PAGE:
moccasined feet going to and from the northern villages
n miles distant. The steam
of hatred betw
in the great period jealous
-groups could h
ave cooled off but
completely. Toward the clo
- se of the fifteenth century primitive
- wa farmers, it seems, had again settled in Frijoles Canyon.
They went to work in earnest this Ume, building houses,
not with mud walls which would wash down when it rained,
- with walls of stone, which type of construction their
predecessors had begun.
- Some of the caves occupied by the
- arlier people could have eroded aw
- ay while others could
have been re
- -hewn by these later occupants.. Who knows?
Crumbling remains of old talu
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s houses might
have been leveled
off at the base of the cliff and new homes built over
them. Indian men carved the heavy stones into square and
rectangular blocks with stone axes.
The stones lay
almost flat and the masons
did not have to be too
careful in their fashioning
because small pieces of
of rock hammered tight in
the joints would hold the
blocks steady. Th
were laid on footings of
smooth-wom river pebbles.
Block after block was
carved and laid into structures
feet high. Indian women carried water from the
little river in ollas on the tops of their heads and trudged day
after day up the steep slo
pes to the cliff. They gathered clay,
perhaps not from Frijoles Canyon, because it was hard to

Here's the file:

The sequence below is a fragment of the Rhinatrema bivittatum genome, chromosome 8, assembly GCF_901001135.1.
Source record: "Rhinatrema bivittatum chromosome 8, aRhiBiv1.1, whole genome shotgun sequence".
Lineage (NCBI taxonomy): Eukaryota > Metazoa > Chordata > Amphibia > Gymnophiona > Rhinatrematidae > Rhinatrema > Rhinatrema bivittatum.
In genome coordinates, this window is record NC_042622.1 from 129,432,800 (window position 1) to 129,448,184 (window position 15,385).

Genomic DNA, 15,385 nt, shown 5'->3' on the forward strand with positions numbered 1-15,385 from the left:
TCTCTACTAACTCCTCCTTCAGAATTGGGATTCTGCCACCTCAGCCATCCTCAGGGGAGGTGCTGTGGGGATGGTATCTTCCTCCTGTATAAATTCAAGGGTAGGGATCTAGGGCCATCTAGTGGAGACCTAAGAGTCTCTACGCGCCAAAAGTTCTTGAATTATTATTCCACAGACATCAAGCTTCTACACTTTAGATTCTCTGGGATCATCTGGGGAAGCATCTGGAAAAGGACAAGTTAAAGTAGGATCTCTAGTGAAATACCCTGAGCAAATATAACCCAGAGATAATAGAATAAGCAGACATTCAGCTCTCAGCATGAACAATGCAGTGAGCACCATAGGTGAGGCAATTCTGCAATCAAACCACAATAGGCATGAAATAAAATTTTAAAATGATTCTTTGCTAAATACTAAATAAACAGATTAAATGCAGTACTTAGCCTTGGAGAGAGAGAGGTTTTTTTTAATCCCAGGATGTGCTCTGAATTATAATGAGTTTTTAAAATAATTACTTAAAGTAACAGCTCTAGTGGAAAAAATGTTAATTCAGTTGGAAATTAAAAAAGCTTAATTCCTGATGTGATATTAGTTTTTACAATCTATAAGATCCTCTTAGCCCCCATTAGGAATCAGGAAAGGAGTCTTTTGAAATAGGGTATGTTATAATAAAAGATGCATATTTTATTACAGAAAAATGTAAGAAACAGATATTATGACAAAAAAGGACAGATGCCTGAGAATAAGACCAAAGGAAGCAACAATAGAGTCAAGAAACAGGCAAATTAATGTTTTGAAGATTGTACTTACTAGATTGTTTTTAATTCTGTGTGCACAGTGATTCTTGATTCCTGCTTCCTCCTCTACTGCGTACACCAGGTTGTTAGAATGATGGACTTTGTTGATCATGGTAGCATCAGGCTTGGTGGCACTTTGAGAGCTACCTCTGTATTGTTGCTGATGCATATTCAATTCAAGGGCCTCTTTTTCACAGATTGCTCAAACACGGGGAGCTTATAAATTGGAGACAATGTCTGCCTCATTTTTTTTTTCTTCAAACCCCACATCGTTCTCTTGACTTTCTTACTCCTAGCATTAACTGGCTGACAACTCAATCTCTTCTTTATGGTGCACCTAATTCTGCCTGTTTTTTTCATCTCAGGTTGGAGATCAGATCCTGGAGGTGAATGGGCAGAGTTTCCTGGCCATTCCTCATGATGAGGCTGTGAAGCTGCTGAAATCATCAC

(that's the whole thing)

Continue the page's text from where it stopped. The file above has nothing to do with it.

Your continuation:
find. They might have traveled miles for enough to appl
thin coating of wash over the stone walls of their homes.
Indian men labored with stone axes to fell the trunks
of pines which they used in buildi
ng roofs to their houses.
They gouged holes out of the soft cliff to insert the ends of
roof beams and sealed them in tightly with mud mortar.
Across these vigas they laid small po
les. Many miles were
covered to obtain long slender canes and cat-tail stems from
the muddy low banks of the Rio Gr
ande for the next roof
layer. Then pine needles and brush supplied the next coat.
Something leafy had to hold the thick
mud coats which
were smoothed flat over the top. Sometimes Indian houses
had doors in the front walls
mes they did not.
It all depended upon the wish of the individual builder.
Most of the houses had two-pole ladders of pine. Rungs
were lashed down tight with w
- illows, pliable reeds
- or even
strings of ra
- whide or rope made from t
- he yucca fiber. By
means of ladde
- rs the Indian could clim
b to his roof-top
and go down through a small hatchway or opening. This
gave added protection against hostile groups. In any one
of many cavate or house rooms was a fireplace. In the ceiling
above was an opening for the escape of the smoke. Cliff
dwellings were smoky places regardless of the type or style.
Time developed the terraced community apartment
house for the prehistoric Pueblo Indian in the cliff as well
in the ope
came quite late in the evolution of house types at
Frijoles. Narrow mud walls of such poor quality as were
built in earlier times at Tyuonyi would never have held two
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- ries but the new walls of fashioned
- rock would h
- old them
because they were more stable. It stands to reason that when
Contact your e and mortar were laid or into a wall, the process of drying